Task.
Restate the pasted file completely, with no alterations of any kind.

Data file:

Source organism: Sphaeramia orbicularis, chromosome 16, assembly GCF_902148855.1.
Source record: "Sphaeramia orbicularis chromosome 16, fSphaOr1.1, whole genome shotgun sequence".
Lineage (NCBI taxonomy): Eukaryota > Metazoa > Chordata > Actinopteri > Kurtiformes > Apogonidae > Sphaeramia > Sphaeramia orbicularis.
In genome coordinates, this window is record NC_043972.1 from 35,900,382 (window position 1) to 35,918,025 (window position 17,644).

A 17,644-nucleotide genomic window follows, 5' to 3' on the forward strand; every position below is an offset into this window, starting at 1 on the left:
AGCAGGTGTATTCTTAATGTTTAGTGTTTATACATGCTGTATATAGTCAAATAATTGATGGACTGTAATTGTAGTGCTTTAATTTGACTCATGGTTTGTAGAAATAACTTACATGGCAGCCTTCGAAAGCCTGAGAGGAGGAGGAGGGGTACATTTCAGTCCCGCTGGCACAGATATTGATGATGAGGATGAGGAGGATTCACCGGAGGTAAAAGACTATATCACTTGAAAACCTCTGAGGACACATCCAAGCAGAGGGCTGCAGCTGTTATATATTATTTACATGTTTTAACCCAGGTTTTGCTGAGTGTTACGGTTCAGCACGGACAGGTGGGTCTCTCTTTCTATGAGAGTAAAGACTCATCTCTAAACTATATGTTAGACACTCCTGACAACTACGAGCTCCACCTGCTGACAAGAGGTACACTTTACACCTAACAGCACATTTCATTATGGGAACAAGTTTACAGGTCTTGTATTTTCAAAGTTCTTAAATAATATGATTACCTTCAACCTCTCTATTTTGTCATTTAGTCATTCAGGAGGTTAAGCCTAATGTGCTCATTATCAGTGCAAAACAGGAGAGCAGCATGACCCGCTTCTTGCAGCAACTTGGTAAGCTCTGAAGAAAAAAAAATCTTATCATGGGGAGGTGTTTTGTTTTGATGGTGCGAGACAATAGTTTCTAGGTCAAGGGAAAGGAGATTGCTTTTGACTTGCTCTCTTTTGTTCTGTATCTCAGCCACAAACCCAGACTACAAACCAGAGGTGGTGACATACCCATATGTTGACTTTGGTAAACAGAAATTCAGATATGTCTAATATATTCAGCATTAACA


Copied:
Source organism: Sphaeramia orbicularis, chromosome 16, assembly GCF_902148855.1.
Source record: "Sphaeramia orbicularis chromosome 16, fSphaOr1.1, whole genome shotgun sequence".
Lineage (NCBI taxonomy): Eukaryota > Metazoa > Chordata > Actinopteri > Kurtiformes > Apogonidae > Sphaeramia > Sphaeramia orbicularis.
In genome coordinates, this window is record NC_043972.1 from 35,900,382 (window position 1) to 35,918,025 (window position 17,644).

A 17,644-nucleotide genomic window follows, 5' to 3' on the forward strand; every position below is an offset into this window, starting at 1 on the left:
AGCAGGTGTATTCTTAATGTTTAGTGTTTATACATGCTGTATATAGTCAAATAATTGATGGACTGTAATTGTAGTGCTTTAATTTGACTCATGGTTTGTAGAAATAACTTACATGGCAGCCTTCGAAAGCCTGAGAGGAGGAGGAGGGGTACATTTCAGTCCCGCTGGCACAGATATTGATGATGAGGATGAGGAGGATTCACCGGAGGTAAAAGACTATATCACTTGAAAACCTCTGAGGACACATCCAAGCAGAGGGCTGCAGCTGTTATATATTATTTACATGTTTTAACCCAGGTTTTGCTGAGTGTTACGGTTCAGCACGGACAGGTGGGTCTCTCTTTCTATGAGAGTAAAGACTCATCTCTAAACTATATGTTAGACACTCCTGACAACTACGAGCTCCACCTGCTGACAAGAGGTACACTTTACACCTAACAGCACATTTCATTATGGGAACAAGTTTACAGGTCTTGTATTTTCAAAGTTCTTAAATAATATGATTACCTTCAACCTCTCTATTTTGTCATTTAGTCATTCAGGAGGTTAAGCCTAATGTGCTCATTATCAGTGCAAAACAGGAGAGCAGCATGACCCGCTTCTTGCAGCAACTTGGTAAGCTCTGAAGAAAAAAAAATCTTATCATGGGGAGGTGTTTTGTTTTGATGGTGCGAGACAATAGTTTCTAGGTCAAGGGAAAGGAGATTGCTTTTGACTTGCTCTCTTTTGTTCTGTATCTCAGCCACAAACCCAGACTACAAACCAGAGGTGGTGACATACCCATATGTTGACTTTGGTAAACAGAAATTCAGATATGTCTAATATATTCAGCATTAACA